SIR: A popular joke among teachers is that in student’s mindsets, poor grades are ‘given’ by teachers while good grades are ‘gotten’ by the students. When any continuous assessment or end-of-term examination results are released, students proudly claim that they merit the good grades they have but disown the poor grade claiming that it was the teachers that gave them such grades. This blame game is a common phenomenon even among sports where the coach, referee, umpire, pitch, or court is blamed for any loss but glory is claimed as the result of hard work, dedication, skill, and expertise.
Even though the Joint Admission and Matriculation Board (JAMB) had debunked the claims of poor results in this year’s Unified Tertiary Matriculation Examination (UTME), cyberspace is awash with reports of very low scores in the said examination nationwide with many reasons attributed to the failure. Over the years, the decline in candidate’s performance is also observable in the Senior Secondary School Certificate Examination (SSCE), National Technical Examination (NTC), National Business Certificate (NBC) and, Senior Arabic and Islamic Studies School Certificate Examination (SAISSCE) results as released by examination bodies such as WAEC, NECO, NABTEB, and NBAIS respectively.
Amidst many blame games, banters and comedy skits, the reasons proffered for the decline in candidates performance in the external examinations include the seeming unlimited freedom enjoyed by students both in homes and schools; uncontrolled access to many distractive electronic devices; addiction to the social media; obsession, indulgence, and followership of sports and other forms of entertainment as well as the pursuit of luxuries and quick fixes.
Even as the above factors must have in some way played a critical role in the poor performance, other factors such as lack of proper guidance and counseling, dwindling reading culture; teachers’ availability, qualification, competence, and motivation; the need for adequate infrastructure, facilities, and instructional materials as well as some schools’ admission, performance indices, and policies among others are the key factors that contributed to the reported poor results. Unless these and other related issues are addressed, this worrying trend may continue to worsen.
While the candidates are used to school-based examinations, the SSCE is a form of school-type, external achievement examination that tests competencies while the UTME is a rigorous selection or ranking test with both requiring thorough preparations. Thus, our students need proper guidance and counseling, to enable them (re)discover and improve their educational and other requisite potentialities that are needed for good performance in the examinations. A clear understanding of what is at stake is as important as choosing the right courses, subject combinations, and other expectations and required competencies of the examinations.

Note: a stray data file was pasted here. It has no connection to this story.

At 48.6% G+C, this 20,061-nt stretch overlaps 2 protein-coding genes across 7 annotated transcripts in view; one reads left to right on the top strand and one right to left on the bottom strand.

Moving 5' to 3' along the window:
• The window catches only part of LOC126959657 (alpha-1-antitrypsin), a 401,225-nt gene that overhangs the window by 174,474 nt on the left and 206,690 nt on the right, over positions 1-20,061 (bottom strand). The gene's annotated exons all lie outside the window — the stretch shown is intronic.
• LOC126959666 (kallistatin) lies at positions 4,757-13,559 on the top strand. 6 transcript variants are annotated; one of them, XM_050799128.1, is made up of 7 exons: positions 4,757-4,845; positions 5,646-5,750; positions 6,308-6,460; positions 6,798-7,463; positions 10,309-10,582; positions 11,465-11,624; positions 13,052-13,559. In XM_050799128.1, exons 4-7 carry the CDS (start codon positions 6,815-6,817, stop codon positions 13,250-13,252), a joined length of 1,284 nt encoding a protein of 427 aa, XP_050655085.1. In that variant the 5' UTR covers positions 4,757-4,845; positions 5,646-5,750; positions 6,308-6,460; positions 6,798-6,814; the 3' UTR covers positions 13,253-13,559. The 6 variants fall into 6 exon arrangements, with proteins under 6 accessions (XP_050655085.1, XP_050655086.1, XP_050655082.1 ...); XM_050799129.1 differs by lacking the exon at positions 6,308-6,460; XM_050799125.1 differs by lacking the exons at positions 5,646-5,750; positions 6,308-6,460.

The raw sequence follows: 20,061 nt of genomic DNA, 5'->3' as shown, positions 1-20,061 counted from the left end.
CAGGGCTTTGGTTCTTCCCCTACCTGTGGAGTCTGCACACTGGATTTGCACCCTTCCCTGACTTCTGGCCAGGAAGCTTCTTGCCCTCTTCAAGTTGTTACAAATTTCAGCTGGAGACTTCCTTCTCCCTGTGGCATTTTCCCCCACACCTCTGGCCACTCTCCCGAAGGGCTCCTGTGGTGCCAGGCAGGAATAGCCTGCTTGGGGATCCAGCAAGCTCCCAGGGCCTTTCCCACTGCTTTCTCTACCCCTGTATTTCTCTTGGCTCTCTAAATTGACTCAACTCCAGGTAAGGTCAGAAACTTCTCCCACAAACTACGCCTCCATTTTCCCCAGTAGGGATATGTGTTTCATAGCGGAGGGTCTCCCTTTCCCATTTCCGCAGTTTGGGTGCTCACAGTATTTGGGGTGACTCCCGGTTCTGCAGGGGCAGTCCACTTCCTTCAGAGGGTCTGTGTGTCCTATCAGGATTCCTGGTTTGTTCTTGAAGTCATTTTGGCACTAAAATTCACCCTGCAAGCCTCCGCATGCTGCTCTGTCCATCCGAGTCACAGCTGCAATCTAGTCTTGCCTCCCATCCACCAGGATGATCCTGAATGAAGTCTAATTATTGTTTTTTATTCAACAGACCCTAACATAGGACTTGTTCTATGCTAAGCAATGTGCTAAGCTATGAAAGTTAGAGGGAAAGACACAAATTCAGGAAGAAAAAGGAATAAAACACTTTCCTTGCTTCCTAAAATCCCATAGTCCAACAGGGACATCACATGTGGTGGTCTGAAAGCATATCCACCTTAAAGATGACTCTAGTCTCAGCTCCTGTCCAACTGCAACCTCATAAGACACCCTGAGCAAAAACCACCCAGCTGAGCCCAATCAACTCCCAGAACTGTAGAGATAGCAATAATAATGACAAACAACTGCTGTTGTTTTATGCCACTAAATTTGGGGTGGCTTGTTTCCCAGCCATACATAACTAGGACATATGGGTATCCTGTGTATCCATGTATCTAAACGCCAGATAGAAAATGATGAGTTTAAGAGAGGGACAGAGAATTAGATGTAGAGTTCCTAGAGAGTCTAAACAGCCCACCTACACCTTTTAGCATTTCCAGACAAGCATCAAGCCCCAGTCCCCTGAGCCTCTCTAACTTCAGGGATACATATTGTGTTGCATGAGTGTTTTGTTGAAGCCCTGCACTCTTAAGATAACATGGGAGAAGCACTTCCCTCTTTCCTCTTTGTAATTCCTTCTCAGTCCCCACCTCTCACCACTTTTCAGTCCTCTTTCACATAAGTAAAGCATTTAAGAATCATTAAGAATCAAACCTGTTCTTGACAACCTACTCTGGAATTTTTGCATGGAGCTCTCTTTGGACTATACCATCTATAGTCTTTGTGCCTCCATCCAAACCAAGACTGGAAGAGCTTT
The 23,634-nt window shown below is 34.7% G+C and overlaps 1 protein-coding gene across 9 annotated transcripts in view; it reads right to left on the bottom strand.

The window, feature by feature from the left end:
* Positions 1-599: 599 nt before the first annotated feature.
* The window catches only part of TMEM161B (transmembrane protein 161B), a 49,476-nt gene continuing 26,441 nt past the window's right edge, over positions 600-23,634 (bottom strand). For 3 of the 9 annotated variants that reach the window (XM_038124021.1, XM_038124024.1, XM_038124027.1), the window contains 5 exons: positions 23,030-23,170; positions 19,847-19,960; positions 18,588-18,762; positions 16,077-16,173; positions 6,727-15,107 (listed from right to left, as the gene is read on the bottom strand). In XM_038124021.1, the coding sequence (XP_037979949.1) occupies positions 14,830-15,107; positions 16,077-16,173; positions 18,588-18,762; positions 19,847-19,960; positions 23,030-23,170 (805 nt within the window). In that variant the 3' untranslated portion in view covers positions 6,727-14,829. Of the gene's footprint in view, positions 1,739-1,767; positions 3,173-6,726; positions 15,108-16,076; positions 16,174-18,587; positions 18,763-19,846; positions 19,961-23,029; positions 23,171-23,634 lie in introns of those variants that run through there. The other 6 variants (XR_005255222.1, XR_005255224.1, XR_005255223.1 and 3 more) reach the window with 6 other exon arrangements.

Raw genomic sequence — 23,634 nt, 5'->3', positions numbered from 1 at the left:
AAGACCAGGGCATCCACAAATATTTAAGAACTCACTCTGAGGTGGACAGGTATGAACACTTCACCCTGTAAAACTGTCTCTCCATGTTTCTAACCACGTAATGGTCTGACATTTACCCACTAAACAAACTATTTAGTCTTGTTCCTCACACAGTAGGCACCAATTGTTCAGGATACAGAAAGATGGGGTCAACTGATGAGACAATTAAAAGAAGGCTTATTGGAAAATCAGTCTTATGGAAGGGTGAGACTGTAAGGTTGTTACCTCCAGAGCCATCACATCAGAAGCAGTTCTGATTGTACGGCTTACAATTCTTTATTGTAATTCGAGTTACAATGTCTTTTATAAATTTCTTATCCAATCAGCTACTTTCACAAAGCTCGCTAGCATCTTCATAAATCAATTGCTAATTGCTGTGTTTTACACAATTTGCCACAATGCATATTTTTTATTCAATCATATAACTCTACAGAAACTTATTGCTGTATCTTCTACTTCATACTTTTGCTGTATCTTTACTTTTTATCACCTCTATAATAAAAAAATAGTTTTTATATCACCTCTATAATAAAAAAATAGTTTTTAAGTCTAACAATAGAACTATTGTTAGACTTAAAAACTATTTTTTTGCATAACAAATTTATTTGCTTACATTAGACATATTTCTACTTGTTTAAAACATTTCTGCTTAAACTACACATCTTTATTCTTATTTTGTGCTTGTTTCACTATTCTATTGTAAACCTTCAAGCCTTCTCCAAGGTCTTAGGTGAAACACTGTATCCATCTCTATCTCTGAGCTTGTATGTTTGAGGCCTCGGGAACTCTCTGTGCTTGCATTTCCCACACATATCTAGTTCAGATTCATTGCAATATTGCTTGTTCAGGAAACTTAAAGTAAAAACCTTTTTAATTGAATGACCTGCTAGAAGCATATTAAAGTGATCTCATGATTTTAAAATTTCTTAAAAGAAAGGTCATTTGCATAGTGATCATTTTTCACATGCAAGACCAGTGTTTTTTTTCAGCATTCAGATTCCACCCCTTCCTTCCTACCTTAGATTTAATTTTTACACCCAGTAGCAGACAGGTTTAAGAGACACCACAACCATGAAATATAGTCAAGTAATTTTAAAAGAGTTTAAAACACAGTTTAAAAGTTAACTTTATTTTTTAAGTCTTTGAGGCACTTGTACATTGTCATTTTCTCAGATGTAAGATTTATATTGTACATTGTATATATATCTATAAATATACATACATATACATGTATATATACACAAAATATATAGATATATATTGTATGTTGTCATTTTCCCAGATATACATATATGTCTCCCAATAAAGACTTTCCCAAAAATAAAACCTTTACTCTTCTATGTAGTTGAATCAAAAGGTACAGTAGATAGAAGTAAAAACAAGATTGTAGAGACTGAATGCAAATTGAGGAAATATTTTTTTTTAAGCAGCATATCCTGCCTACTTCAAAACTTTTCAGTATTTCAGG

Adequate preparation for any type of school examination can only be attained through a dedicated, devoted reading and practicing previous years’ questions over an extended period. A student who has difficulty in reading systematically and extensively may not perform optimally in the examination. With the dwindling reading culture among our students, a good pass in the compulsory subject of the Use of English in the UTME for example is a mirage.
The bedrock of preparing the students is the teacher. Where teachers are not available or in limited numbers; the teachers are available but not properly motivated or are not competent and adequately qualified to teach, the students will be ill-prepared for the examination. These teachers are needed to guide the students in understanding the principles and concepts of the exam topics as well as boost the students’ problem-solving and critical thinking potentials. Teachers’ aid in the adequate coverage of the prescribed syllabuses which is a notch different in both content and context for the SSCE and UTME, is a key factor towards obtaining a colourful result in the examinations.
The UTME is a Computer-Based Test (CBT) and with time, it is clear that some aspects of the SSCE may also adopt the same approach. Without adequate infrastructure, facilities, and instructional materials such as good electricity supply, computers, internet connectivity, and practice software, students in many of our schools-both privately and government-owned, do not stand a chance in getting well prepared for these examinations. To adequately prepare the students, schools require computers and dedicated computer rooms, a reasonably stable source of power supply, and a level of internet connectivity to access some of the practice software and websites.
On its part, JAMB should consider reviewing its policies especially in terms of the life span of the UTME result, the timing of the examination timetable, and the strict adherence to the scheduled time of conducting the examinations on the specified dates. In the same vein, the board should up its game in ensuring the provision and functionality of the needed examination facilities provided to candidates by the approved centers.
As the country struggles to recover from the economic effects of the Coronavirus pandemic and as parents and guardians battle soaring inflation rates, stakeholders should rally to ensure that resources are not wasted in the futile pursuit of illusive examination results. Instead of just joshing the UTME candidates on various social media platforms, a holistic overhaul is needed to arrest the ugly trend of the dismal performance of our children in the SSCE and UTME.